In this sense, Balcı discusses the importance of the political imagination of ethnic dissident movements with a special focus on the texts produced by the PKK as a case study. Balcı asks, is it “possible to speak about the ‘foreign policies’ of ethnic dissident movements, especially when considering that they have no characteristics of modern sovereign states such as territory, border, and recognition?” (pp. 1-2). If so, as David Campbell famously notes, for states’ foreign policy discourses and practices, it can be argued that ethnic (dissident) movements’ foreign affairs and discourses of world politics aimed at de-legitimating the targeted nation-state, “play an important role in the construction of identity and exercise of power relations” (p. 17). In line with this argument, Balcı’s main focus is on the PKK’s writing of world politics, which, the author acknowledges, plays a vital role in the construction of a counter-narrative against the state’s hegemonic imagination of world politics.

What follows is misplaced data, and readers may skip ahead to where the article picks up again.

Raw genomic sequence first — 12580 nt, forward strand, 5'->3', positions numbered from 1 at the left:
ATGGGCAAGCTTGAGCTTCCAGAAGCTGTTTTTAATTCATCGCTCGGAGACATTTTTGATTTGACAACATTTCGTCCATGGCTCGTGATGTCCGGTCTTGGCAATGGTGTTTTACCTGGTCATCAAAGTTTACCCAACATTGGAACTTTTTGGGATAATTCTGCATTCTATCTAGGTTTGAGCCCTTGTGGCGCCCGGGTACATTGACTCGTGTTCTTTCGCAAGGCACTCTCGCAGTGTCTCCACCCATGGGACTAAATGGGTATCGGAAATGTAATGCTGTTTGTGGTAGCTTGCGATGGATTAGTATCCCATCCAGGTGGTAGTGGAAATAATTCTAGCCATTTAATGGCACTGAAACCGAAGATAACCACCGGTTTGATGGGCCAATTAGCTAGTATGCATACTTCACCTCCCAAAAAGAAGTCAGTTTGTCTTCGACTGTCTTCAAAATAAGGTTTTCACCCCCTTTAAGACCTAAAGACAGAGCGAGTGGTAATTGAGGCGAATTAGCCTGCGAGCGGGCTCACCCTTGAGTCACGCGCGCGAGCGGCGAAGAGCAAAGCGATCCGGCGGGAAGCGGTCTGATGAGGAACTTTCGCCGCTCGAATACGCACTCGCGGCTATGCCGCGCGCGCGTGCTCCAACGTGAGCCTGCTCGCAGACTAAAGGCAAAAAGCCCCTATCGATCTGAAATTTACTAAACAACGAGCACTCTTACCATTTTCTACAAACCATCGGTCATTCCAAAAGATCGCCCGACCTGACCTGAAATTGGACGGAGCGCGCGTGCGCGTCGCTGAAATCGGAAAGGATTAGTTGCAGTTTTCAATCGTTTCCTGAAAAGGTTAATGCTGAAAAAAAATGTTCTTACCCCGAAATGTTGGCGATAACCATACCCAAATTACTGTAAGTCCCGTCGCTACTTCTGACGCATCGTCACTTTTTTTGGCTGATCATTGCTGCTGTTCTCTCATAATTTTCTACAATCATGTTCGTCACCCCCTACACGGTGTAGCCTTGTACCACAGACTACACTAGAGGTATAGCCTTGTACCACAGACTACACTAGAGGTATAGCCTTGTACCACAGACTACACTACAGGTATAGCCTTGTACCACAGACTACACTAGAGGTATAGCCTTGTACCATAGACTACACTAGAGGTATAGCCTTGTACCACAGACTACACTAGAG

In this context, the author attempts to pin down the role of the counter-narrative produced by the PKK as an authoritative actor in the emergence of Kurdish political subjectivity. According to Balcı, the texts on world politics published by the PKK serve two main aims. Firstly, and before everything else, the PKK not only speaks about world politics but also, by excluding existing traditional and alternative Kurdish narratives, re-constructs Kurdish political subjectivity. To say it more clearly, the PKK transforms Kurdish identity and reshapes it in a context of resistance against the Turkish state’ hegemonic narrative (p. 11). Further, Balcı stresses the transformative effects of world politics discourse in re-constructing Kurdish identity. Put differently, the author claims that Kurdish identity, as it is reshaped in the hands of the PKK is not fixed; it has changed dramatically depending on political conditions. More specifically, Balcı focuses on the representations of the USSR and the U.S. during the Cold War and their radically changing positions after the end of the Cold War. In contrast, the representations of the U.S. and Turkey take the form of a fixed ‘external other’ during and after the Cold War (pp. 75-76). According to Balcı, representations of the regional and global actors such as the U.S., the USSR, the KDP, and the PUK, which are identified in the PKK’s texts as the Kurds’ ‘other,’ ‘enemy,’ and ‘threat,’ and are theoretically labelled by Balcı as the ‘external other’ and ‘internal other,’ tell us much about the discourse’s transformative effects in reshaping Kurdish identity (p. 140).